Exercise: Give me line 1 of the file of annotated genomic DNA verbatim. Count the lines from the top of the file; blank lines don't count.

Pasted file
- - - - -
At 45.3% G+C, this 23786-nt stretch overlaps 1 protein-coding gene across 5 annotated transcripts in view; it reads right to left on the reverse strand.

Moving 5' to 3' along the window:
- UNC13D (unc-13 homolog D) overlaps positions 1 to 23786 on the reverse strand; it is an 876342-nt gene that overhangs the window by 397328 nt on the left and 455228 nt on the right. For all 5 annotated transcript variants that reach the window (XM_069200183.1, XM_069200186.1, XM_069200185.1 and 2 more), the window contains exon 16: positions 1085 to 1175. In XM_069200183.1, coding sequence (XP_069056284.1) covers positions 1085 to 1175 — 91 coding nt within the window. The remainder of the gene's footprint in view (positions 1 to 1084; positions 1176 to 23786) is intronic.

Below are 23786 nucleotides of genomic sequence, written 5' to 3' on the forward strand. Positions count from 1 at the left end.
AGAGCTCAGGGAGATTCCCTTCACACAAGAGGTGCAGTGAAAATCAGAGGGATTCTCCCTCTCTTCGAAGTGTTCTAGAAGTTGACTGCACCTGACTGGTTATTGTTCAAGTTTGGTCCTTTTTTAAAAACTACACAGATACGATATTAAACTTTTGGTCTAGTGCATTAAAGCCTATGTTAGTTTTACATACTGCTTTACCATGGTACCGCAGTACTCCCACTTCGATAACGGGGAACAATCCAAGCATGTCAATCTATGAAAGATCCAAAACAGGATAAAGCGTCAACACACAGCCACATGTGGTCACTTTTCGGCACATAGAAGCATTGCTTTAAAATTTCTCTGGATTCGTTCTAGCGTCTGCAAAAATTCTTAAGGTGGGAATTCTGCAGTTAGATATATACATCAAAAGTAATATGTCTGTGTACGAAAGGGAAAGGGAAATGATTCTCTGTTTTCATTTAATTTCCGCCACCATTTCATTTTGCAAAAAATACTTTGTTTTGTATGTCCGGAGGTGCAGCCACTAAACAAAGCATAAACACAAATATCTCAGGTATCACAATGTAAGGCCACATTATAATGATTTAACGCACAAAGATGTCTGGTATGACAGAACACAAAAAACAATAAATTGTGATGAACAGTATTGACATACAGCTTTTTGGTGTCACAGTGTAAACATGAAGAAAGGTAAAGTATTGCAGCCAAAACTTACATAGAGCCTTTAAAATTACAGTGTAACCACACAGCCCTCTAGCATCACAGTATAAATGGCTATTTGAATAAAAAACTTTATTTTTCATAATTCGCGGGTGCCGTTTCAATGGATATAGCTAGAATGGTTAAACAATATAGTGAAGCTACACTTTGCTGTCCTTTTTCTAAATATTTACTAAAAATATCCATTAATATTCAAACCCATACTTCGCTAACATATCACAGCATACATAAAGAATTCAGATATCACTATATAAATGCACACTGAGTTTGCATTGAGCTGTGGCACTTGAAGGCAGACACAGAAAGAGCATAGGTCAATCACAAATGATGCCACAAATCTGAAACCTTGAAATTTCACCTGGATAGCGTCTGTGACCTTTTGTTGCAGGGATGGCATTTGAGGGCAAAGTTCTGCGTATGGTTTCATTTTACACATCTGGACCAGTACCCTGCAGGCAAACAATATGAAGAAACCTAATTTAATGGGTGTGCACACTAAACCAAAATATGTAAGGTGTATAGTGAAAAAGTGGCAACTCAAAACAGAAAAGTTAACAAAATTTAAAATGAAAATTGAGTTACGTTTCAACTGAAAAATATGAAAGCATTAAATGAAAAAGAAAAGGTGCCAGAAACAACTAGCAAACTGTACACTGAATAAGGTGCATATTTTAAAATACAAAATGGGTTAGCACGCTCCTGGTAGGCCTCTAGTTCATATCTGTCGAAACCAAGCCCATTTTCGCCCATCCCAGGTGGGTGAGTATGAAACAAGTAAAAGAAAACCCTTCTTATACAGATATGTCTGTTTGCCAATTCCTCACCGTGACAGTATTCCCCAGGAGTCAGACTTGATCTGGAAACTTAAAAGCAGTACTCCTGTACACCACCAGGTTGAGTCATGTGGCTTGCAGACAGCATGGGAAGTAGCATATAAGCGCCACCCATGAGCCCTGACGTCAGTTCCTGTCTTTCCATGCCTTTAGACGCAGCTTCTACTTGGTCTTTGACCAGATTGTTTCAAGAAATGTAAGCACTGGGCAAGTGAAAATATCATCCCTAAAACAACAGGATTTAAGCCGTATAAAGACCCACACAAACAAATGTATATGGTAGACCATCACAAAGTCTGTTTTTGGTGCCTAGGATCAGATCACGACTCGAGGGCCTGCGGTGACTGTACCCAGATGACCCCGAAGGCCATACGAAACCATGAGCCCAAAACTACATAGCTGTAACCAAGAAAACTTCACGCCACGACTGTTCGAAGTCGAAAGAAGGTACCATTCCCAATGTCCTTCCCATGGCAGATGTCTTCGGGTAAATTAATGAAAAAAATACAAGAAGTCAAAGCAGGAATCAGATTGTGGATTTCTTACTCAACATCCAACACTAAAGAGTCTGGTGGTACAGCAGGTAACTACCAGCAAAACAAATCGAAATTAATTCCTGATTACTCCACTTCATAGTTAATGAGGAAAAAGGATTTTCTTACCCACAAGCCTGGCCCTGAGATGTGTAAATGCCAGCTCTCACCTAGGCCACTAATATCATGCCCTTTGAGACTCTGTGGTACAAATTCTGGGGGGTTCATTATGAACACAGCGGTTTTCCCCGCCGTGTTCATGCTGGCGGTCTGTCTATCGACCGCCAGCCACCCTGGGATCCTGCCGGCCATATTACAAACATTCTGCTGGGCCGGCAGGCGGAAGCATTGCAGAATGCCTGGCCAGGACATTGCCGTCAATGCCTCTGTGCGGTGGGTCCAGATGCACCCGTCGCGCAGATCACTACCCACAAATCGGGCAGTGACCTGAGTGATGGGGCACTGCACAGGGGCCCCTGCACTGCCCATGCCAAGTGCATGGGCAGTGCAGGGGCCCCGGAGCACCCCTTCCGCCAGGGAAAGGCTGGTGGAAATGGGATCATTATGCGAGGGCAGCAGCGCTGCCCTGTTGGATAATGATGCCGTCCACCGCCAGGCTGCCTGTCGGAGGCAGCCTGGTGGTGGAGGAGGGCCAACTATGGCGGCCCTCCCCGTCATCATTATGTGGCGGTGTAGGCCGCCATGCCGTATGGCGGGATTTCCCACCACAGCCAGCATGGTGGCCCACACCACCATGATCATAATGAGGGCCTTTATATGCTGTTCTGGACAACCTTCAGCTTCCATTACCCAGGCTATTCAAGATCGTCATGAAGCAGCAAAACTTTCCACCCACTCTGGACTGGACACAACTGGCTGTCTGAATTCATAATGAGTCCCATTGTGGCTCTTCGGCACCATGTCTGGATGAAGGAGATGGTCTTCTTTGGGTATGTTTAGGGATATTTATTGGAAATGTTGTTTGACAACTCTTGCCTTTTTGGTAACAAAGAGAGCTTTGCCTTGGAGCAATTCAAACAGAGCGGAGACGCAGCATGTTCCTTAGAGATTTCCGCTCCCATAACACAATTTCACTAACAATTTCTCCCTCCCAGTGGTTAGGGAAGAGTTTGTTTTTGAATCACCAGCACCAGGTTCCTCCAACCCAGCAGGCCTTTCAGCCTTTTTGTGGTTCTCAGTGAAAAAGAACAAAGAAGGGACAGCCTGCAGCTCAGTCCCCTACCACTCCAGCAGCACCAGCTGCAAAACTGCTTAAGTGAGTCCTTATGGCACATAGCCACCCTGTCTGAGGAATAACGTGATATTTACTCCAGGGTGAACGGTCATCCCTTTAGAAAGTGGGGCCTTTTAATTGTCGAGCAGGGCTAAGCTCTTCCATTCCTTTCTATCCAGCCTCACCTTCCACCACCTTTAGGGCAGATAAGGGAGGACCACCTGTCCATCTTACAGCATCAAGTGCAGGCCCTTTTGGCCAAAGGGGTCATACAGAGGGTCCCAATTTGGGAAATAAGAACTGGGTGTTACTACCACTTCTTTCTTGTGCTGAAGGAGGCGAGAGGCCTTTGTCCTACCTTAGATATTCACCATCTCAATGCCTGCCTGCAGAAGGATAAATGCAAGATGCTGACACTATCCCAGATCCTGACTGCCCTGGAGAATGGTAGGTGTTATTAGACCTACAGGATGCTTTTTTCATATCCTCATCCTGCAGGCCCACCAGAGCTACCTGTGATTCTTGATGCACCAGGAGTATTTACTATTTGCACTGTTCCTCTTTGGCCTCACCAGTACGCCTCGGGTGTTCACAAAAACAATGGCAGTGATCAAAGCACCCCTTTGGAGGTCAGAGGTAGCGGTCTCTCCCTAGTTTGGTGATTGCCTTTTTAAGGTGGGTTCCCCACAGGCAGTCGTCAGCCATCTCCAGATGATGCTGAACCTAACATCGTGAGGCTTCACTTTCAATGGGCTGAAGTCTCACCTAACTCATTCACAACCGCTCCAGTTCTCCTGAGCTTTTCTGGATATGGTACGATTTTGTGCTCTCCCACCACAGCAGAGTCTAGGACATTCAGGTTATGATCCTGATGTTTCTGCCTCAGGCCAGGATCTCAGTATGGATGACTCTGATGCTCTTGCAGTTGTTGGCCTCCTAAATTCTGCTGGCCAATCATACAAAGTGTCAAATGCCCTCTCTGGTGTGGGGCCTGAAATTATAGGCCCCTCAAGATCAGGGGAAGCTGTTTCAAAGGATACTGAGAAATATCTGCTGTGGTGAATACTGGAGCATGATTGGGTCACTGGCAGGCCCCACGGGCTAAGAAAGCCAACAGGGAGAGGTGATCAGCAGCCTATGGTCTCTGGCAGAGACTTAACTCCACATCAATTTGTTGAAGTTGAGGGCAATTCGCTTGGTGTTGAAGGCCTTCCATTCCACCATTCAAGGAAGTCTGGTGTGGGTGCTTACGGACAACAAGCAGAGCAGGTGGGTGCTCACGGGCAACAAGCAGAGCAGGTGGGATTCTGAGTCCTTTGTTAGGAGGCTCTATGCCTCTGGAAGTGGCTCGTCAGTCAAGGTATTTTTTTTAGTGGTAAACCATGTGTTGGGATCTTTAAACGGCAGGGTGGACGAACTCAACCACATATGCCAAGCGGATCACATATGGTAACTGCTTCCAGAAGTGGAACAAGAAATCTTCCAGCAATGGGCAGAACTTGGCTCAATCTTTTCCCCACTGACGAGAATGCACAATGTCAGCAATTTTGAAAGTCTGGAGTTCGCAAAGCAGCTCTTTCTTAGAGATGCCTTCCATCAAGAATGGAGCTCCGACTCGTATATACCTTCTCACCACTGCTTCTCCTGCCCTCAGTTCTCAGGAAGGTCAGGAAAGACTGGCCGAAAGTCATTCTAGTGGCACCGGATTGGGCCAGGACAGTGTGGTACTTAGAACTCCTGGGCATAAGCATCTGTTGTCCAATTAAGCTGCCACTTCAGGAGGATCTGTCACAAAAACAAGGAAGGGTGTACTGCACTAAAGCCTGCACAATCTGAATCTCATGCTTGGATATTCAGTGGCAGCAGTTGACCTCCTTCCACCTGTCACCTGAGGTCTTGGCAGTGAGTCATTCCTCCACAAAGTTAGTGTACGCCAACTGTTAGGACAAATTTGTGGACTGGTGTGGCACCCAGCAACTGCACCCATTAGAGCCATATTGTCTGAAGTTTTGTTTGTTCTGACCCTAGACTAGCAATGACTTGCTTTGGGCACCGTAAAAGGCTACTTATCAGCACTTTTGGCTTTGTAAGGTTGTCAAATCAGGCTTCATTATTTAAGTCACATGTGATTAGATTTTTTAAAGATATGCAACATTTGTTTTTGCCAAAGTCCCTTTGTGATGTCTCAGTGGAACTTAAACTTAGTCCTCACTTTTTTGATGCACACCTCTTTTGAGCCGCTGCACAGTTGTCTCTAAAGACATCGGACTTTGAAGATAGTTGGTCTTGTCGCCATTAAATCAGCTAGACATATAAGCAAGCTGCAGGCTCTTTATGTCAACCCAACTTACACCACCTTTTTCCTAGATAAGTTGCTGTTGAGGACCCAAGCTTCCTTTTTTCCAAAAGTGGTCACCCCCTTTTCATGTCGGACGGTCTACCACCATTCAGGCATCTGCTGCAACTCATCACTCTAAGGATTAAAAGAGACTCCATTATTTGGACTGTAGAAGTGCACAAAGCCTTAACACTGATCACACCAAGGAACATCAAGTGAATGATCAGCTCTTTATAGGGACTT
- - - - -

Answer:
At 45.3% G+C, this 23786-nt stretch overlaps 1 protein-coding gene across 5 annotated transcripts in view; it reads right to left on the reverse strand.